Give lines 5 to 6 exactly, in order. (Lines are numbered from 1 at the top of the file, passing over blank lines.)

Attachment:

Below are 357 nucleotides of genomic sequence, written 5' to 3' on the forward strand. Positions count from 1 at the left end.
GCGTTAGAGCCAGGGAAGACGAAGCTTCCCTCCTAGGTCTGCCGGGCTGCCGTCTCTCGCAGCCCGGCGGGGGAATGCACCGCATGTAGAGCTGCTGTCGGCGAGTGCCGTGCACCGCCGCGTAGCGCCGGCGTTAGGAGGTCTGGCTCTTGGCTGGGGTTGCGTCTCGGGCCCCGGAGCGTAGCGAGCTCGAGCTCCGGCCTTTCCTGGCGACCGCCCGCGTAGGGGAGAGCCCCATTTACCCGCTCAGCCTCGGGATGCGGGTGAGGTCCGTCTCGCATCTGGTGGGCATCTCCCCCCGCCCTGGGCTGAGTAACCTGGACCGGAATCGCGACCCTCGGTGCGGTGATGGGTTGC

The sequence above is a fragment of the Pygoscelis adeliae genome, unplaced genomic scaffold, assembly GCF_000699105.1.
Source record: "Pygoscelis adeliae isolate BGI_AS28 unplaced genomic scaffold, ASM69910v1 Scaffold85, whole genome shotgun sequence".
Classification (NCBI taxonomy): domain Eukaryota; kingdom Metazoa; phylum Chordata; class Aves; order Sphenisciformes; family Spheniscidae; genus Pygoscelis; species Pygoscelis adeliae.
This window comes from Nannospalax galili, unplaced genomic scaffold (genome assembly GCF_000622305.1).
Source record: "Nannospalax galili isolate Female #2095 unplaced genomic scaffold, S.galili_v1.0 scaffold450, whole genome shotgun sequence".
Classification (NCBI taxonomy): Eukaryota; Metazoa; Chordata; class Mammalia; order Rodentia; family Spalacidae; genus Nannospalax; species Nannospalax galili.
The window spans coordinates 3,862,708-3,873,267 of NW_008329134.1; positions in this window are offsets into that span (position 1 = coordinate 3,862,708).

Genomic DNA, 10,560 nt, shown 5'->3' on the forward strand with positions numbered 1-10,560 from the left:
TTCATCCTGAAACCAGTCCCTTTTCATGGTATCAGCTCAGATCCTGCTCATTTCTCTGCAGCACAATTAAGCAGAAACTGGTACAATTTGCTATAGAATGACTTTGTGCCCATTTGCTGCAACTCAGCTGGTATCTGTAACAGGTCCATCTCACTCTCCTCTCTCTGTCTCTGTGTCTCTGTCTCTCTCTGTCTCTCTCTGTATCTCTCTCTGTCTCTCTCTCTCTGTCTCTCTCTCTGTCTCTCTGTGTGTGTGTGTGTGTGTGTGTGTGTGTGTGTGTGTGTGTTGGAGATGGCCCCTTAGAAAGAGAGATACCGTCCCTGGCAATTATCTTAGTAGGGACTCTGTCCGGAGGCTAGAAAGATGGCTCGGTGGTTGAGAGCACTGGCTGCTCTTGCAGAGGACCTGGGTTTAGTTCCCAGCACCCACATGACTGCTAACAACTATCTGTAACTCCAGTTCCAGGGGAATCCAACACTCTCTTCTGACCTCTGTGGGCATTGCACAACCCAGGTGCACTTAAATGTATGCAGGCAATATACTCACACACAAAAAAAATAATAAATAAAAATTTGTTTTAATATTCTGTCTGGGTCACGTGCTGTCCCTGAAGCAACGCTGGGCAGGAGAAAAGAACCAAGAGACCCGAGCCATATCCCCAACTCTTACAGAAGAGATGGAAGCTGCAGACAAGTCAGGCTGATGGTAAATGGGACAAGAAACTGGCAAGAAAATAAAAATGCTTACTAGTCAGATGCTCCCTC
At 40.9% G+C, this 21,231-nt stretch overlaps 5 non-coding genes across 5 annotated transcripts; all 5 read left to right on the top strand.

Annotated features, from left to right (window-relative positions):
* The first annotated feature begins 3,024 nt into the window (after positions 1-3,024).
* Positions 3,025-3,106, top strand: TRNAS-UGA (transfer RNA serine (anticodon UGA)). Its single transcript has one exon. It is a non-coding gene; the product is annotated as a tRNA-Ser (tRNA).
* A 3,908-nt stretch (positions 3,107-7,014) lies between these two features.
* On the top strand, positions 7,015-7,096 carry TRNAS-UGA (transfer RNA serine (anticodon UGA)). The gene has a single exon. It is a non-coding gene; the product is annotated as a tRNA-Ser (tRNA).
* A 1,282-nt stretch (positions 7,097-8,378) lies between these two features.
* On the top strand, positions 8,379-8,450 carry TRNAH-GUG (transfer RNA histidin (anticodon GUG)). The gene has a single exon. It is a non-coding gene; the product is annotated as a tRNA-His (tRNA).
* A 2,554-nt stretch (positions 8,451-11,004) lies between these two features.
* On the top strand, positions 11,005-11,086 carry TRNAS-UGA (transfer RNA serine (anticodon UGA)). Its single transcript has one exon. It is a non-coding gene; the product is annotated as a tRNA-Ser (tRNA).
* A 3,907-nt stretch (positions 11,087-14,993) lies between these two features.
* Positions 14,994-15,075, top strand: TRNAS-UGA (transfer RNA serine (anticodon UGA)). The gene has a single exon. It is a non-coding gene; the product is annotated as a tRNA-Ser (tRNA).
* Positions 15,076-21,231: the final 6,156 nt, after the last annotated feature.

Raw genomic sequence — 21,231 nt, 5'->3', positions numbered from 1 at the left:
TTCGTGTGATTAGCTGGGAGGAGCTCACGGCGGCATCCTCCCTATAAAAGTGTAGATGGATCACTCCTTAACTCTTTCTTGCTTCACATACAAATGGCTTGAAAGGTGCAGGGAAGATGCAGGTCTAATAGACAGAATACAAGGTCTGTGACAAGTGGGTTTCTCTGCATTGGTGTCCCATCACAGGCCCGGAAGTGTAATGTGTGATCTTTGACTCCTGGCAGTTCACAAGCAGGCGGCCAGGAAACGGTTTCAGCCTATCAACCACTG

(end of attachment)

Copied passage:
Classification (NCBI taxonomy): domain Eukaryota; kingdom Metazoa; phylum Chordata; class Aves; order Sphenisciformes; family Spheniscidae; genus Pygoscelis; species Pygoscelis adeliae.
This window comes from Nannospalax galili, unplaced genomic scaffold (genome assembly GCF_000622305.1).